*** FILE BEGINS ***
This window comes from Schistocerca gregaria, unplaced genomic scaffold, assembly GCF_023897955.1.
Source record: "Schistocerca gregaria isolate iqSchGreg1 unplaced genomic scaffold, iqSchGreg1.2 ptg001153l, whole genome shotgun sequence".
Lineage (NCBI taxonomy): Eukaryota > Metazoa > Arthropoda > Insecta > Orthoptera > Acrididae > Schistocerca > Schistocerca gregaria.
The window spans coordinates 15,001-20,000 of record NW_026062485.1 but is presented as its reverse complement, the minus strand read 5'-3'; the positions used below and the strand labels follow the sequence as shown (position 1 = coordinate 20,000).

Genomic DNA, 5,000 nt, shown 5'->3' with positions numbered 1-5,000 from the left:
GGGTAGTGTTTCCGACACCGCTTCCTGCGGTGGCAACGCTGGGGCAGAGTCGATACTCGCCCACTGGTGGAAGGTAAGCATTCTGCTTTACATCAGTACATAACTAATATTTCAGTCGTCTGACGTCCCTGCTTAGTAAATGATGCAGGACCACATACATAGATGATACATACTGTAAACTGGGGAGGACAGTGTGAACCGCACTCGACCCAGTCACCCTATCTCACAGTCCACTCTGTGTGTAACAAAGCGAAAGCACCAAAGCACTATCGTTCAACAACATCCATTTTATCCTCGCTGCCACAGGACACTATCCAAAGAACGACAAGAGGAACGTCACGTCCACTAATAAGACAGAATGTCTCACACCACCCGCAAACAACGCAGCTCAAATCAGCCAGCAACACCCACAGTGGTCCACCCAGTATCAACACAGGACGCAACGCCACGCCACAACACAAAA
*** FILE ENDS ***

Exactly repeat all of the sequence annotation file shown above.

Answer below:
This window comes from Schistocerca gregaria, unplaced genomic scaffold, assembly GCF_023897955.1.
Source record: "Schistocerca gregaria isolate iqSchGreg1 unplaced genomic scaffold, iqSchGreg1.2 ptg001153l, whole genome shotgun sequence".
Lineage (NCBI taxonomy): Eukaryota > Metazoa > Arthropoda > Insecta > Orthoptera > Acrididae > Schistocerca > Schistocerca gregaria.
The window spans coordinates 15,001-20,000 of record NW_026062485.1 but is presented as its reverse complement, the minus strand read 5'-3'; the positions used below and the strand labels follow the sequence as shown (position 1 = coordinate 20,000).

Genomic DNA, 5,000 nt, shown 5'->3' with positions numbered 1-5,000 from the left:
GGGTAGTGTTTCCGACACCGCTTCCTGCGGTGGCAACGCTGGGGCAGAGTCGATACTCGCCCACTGGTGGAAGGTAAGCATTCTGCTTTACATCAGTACATAACTAATATTTCAGTCGTCTGACGTCCCTGCTTAGTAAATGATGCAGGACCACATACATAGATGATACATACTGTAAACTGGGGAGGACAGTGTGAACCGCACTCGACCCAGTCACCCTATCTCACAGTCCACTCTGTGTGTAACAAAGCGAAAGCACCAAAGCACTATCGTTCAACAACATCCATTTTATCCTCGCTGCCACAGGACACTATCCAAAGAACGACAAGAGGAACGTCACGTCCACTAATAAGACAGAATGTCTCACACCACCCGCAAACAACGCAGCTCAAATCAGCCAGCAACACCCACAGTGGTCCACCCAGTATCAACACAGGACGCAACGCCACGCCACAACACAAAA